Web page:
I was left standing in the hall directly in front of the family portrait we’d ordered after Jamie’s birth. Denise’s face glowed, her arms wrapped around the baby. I stared at my image, a three-year-old Nicolas perched on my lap.
Would I have a different life if I’d been a different father, a different husband?
Probably not. No matter how intently I inspected the photo, I couldn’t read anything but satisfaction in my expression. Had I really been happy? Or had I been more willing to fake it then?
“No longer.” I rubbed sweaty palms over the front of my shirt and glanced down at the wet streaks. Without thinking, I’d put on a white shirt. Denise had to know I was wearing black shorts with a blue shirt. It was critical to the plan. Nervous energy surged through my body.
Should I call her? Say I’ve changed my shirt?
And have her think I’d completely lost my mind? I pantomimed holding a phone. “Hi, honey. I know you’ve just left the house, but I’m wearing a blue shirt now. It matches my eyes better.” Yeah, right.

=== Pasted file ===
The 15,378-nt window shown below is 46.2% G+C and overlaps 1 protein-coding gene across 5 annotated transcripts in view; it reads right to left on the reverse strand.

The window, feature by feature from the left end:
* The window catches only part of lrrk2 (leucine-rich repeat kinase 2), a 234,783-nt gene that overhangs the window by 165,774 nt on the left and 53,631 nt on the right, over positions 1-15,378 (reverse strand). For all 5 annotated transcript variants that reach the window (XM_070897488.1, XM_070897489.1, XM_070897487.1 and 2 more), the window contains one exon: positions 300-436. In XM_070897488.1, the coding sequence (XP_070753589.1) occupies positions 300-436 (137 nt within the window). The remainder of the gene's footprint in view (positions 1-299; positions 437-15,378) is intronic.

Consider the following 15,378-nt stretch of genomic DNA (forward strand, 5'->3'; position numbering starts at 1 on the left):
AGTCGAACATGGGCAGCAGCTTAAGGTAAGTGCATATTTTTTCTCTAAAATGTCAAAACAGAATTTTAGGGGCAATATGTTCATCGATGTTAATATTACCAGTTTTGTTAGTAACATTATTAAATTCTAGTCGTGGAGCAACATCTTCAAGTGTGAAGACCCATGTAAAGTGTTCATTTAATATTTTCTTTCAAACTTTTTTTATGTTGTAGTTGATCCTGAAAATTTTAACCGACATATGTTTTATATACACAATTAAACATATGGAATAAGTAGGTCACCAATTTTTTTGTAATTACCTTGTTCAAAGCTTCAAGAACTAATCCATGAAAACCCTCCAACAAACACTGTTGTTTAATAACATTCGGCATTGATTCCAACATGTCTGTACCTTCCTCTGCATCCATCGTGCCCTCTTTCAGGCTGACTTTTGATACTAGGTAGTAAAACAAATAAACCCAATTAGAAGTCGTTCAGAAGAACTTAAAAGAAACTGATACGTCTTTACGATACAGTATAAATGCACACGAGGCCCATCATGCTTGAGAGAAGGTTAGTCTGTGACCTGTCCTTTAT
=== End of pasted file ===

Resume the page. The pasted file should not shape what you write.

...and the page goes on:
A reason. All I needed was a reason. I hustled to the kitchen, smeared some ketchup—she knew I loved scrambled eggs with ketchup for breakfast—on the sleeve as if I’d wiped my mouth on my arm. Upstairs, I threw it in the hamper and found the blue shirt I needed to wear.
“The devil’s in the details.” My father’s voice echoed in my mind, vibrating like my childhood house after he slammed the door and walked away from our family for the last time.
THE SHOWER STOPPED and I heard Craig step out. I waited until I was sure he’d covered himself and hurried in to check my makeup. Thinking of the tension between us over the last few months had me biting at my lower lip again. Craig always thought that was so cute when we were dating, but now . . .
I rolled my lips in as I passed him. No sense in giving him the opportunity to ridicule me for a silly bad habit.
When he’d first started picking at me, I took everything personally. All my efforts at self-improvement came to naught. So I started talking. To Craig. To my pastor. Eventually to a counselor. I showed all my emotional cards and begged for some insight in return. Yet the tighter I pulled at him, the harder he fought.
My new tactic, besides constant prayer, was to keep it light and easy, distract with the mundane. “Did you wipe down the shower, Craig?”